Coos County out-bound residents moved inland. Douglas County gained 277 people (20.6%) with below county-average incomes ($16,339). Lane County received 18.6 percent of out-bound Coos residents ($18,888); Jackson County, 7.1 percent ($17,896); Multnomah County, 6.2 percent ($26,651); and Marion County, 5.7 percent ($27,908).

Curry County saw a shift north and east. Nearby Coos County accounted for 17.6 percent of those departing Curry County; the average incomes were notably low – $13,379. Jackson County received 15.2 percent of Curry’s out-bound citizens ($30,720). Lane County received 9.6 percent ($11,192 – the lowest income reported for any of the region’s counties for any destination). Douglas County gained 45 former Curry County residents (8.3 percent, $22,689); and Deschutes County in rapidly growing central Oregon gained 5.7 percent ($30,323) of Curry County’s former residents.

Moving On and Leaving Oregon

For those leaving the state, Coos County accounted for 32.8 percent ($26,972); Curry for 19.0 percent ($22,597); and Douglas for 48.2 percent ($23,685) of those leaving the state. The regional average adjusted gross income for those leaving the region and state was $23,685.

Curry County funneled its residents to a wide variety of places; Del Norte, California, was cited in the tax records ($18,011). Coos and Douglas counties sent residents to Clark County, Washington, ($22,870 and $22,879, respectively). Douglas County also lost residents to Clark County, Nevada, ($23,375) and to Maricopa County, Arizona, ($51,239).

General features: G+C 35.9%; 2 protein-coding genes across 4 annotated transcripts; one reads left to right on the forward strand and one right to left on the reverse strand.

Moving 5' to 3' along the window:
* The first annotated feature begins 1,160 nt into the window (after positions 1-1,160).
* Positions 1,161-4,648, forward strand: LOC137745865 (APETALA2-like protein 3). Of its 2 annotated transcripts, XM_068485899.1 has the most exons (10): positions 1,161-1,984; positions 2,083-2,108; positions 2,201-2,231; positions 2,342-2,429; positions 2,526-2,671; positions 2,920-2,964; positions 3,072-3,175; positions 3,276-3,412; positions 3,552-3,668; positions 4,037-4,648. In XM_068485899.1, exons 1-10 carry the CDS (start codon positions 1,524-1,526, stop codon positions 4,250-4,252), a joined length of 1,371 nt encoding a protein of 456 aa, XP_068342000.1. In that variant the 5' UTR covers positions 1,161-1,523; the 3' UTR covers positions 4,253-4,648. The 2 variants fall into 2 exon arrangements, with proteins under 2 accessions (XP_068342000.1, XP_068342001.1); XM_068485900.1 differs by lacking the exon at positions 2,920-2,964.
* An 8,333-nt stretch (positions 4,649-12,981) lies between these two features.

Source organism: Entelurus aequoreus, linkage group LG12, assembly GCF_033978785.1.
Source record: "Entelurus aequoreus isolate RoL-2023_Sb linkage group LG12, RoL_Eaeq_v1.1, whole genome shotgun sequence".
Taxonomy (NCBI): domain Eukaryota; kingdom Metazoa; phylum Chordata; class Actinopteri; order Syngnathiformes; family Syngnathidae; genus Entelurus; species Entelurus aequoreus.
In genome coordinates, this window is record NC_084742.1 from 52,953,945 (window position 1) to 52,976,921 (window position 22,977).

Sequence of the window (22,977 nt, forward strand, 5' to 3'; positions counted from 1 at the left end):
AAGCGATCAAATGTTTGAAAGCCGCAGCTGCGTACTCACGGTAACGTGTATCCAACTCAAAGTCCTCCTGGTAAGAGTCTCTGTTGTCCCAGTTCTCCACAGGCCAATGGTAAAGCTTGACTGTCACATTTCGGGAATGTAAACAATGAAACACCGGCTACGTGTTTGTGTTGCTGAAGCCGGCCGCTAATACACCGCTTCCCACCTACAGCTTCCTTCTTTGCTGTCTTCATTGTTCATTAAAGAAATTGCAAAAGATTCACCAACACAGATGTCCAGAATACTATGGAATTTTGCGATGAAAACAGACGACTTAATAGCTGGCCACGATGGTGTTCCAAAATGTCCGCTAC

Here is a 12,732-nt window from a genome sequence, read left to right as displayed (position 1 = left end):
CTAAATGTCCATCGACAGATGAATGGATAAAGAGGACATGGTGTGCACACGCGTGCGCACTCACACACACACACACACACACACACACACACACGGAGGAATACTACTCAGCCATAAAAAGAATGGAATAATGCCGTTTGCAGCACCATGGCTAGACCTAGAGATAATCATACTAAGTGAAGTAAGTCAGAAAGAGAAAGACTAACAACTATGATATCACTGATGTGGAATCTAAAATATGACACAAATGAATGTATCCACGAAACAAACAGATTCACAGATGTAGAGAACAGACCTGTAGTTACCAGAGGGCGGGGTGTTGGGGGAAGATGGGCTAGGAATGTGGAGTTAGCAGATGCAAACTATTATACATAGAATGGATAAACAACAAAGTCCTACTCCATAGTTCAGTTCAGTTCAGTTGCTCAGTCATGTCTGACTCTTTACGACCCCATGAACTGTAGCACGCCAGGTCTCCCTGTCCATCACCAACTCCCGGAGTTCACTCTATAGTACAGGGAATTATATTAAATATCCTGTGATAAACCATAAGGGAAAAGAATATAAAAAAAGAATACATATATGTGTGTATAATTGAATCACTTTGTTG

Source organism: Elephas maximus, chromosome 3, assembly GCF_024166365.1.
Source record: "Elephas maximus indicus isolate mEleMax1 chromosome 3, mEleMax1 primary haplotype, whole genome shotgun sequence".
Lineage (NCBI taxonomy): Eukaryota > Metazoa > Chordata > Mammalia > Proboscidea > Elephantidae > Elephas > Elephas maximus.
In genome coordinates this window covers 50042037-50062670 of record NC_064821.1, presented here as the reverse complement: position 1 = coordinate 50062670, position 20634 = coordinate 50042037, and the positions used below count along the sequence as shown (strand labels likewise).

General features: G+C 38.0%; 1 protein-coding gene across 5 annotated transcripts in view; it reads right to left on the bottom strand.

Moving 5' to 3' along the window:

Conclusion

Population growth results from the cumulative effects of in-bound and out-bound migrants and the number of area births and deaths. Southwestern Oregon is dependent on its newly arrived residents for growing its population. Of the 147,751 individuals represented by federal income tax data, just under 90 percent were already regional residents. The region gained 9,385 people and lost 7,326. This represents a net gain of just over two thousand people. From 2018 to 2030, southwestern Oregon’s population is projected to grow 4.2 percent. Coos County is expected to grow by 0.6 percent; Curry County by 4.8 percent; and Douglas County by 6.1 percent. Projected regional growth is anticipated to slow after 2030, to a growth rate of 3.9 percent between 2030 and 2045. In Coos and Curry counties growth rates are expected to decline to 2.1 percent and 3.2 percent, respectively. However, the population in Douglas County is projected to grow by 7.3 percent. Overall, the region’s economic stability as well as future development will be linked to the ins and outs of the region’s migration patterns.